If you need are looking for things to do in Detroit with kids, the Cranbrook Institute of Science is always a great weekend destination.
The Museum of Natural History (39221 Woodward Ave., Bloomfield Hills MI) offers hands-on science experiments, the chance to learn the story behind the stars in its planetarium and quite a few bats in its Bat Zone.
While exhibits at the Museum generally rotate, there are some permanent exhibitions and galleries that are always open. These include:
The Story of Us
The Story of Us showcases the best of the Museum’s nationally-regarded anthropology collection and offers an immersion experience to its kid visitors. Children can experience the best of the Institute with the help of a virtual holographic-like personal guide and use individual touch-screen interfaces to learn more about objects that interest them.
Life Changes Over Time
Ever wanted to meet a Tyrannosaurus Rex face-to-face? Thankfully, while that is probably never going to happen, the next best thing might be to get up and close and personal with a T-Rex skeleton.
Ice Ages Come And Go
This weather exhibit presents climatic variations that have buried Michigan under ice over and over again. Interactive exhibits teach Institute patrons about how the seasons work and heat distribution across the world.
Flint Anthropology Gallery
The newest gallery at the Cranbrook Institute of Science features more than 100 Native American objects from the Institute’s collections.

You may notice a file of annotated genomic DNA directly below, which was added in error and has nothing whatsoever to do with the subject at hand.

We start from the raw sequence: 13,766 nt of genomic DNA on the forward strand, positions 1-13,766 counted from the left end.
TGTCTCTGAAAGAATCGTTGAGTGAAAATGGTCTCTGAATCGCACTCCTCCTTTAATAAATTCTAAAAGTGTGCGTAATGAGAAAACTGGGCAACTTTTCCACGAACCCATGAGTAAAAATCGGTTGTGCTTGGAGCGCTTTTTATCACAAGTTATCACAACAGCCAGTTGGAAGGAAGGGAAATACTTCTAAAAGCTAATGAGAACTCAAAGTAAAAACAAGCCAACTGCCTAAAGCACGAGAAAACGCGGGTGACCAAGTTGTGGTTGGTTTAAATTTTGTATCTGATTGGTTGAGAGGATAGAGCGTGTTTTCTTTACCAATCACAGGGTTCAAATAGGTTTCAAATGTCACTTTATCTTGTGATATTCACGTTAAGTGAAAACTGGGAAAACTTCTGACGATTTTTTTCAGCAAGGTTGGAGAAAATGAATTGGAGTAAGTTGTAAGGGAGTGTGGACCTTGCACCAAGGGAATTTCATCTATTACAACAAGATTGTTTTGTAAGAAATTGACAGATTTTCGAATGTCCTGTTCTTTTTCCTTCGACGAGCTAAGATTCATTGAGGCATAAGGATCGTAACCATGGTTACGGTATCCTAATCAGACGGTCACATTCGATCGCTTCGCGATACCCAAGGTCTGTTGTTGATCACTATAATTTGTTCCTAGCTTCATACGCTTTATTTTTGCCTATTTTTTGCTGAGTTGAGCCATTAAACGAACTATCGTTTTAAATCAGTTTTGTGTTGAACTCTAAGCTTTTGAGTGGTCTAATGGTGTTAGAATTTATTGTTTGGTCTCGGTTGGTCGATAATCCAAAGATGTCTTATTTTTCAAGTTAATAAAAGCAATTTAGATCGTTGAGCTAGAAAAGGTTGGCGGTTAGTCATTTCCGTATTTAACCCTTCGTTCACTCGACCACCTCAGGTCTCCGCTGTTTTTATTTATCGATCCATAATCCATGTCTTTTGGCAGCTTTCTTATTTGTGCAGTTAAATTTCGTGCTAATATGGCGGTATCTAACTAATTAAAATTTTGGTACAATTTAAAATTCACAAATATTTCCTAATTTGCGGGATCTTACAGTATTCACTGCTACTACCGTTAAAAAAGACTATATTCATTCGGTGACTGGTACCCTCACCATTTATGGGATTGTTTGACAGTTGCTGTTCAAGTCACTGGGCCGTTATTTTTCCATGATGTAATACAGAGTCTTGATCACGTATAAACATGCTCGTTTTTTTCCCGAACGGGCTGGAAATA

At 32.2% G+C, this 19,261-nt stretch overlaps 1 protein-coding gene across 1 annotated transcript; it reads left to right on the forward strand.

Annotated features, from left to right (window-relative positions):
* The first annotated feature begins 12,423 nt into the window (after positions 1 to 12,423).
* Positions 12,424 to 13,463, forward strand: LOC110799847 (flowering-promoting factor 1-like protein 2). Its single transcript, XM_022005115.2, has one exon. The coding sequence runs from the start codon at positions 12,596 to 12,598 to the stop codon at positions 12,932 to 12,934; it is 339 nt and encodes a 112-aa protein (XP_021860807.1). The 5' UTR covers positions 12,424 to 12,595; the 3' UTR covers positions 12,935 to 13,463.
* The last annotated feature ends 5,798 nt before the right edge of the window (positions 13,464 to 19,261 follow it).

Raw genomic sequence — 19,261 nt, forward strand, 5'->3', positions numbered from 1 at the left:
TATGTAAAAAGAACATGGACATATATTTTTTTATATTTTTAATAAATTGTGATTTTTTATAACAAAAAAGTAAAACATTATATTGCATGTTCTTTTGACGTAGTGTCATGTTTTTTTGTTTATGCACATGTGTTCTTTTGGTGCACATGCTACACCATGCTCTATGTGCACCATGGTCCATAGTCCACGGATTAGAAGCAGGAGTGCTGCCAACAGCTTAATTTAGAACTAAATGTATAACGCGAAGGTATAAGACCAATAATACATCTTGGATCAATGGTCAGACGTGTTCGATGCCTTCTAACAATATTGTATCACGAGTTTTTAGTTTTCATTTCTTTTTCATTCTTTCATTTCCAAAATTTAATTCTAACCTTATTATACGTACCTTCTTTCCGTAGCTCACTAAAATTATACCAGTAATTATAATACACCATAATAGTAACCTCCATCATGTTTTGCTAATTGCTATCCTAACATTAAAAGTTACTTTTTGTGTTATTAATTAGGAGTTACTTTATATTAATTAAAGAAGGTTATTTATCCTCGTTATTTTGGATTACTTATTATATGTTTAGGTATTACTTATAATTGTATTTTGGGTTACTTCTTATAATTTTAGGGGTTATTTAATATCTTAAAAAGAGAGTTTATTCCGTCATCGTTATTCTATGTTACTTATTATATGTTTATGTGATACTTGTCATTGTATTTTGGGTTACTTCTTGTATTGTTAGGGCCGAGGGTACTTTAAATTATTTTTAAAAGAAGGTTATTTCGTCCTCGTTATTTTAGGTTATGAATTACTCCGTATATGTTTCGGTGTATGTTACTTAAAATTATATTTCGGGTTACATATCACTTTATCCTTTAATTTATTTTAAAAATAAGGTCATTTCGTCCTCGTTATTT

The Motion Gallery
Kids won’t find physics so scare after trying hands-on experiments that demonstrate the concepts behind motion.
Every Rock Has a Story
While studying rocks might seem boring, the Institute definitely disproves this misconception. Was Michigan once located on a tropical beach? Will California eventually succumb to the Pacific Ocean? This exhibit attempts to answer all these questions.
The Astronomy Lobby includes ViewSpace, a self-updating exhibit from the Space Telescope Science Institute.
Mineral Study Gallery
The Cranbrook’s founder, George Booth, started this mineral collection in 1926 with only a few hundred specimens and now it has grown to more than 11,000 specimens.
Water is Like Nothing Else
The power of H20 is examined and studied to see how it is able to make a storm and also how much of the human body it accounts for.
For more information about the Cranbrook Institute Of Science, visit science.cranbrook.edu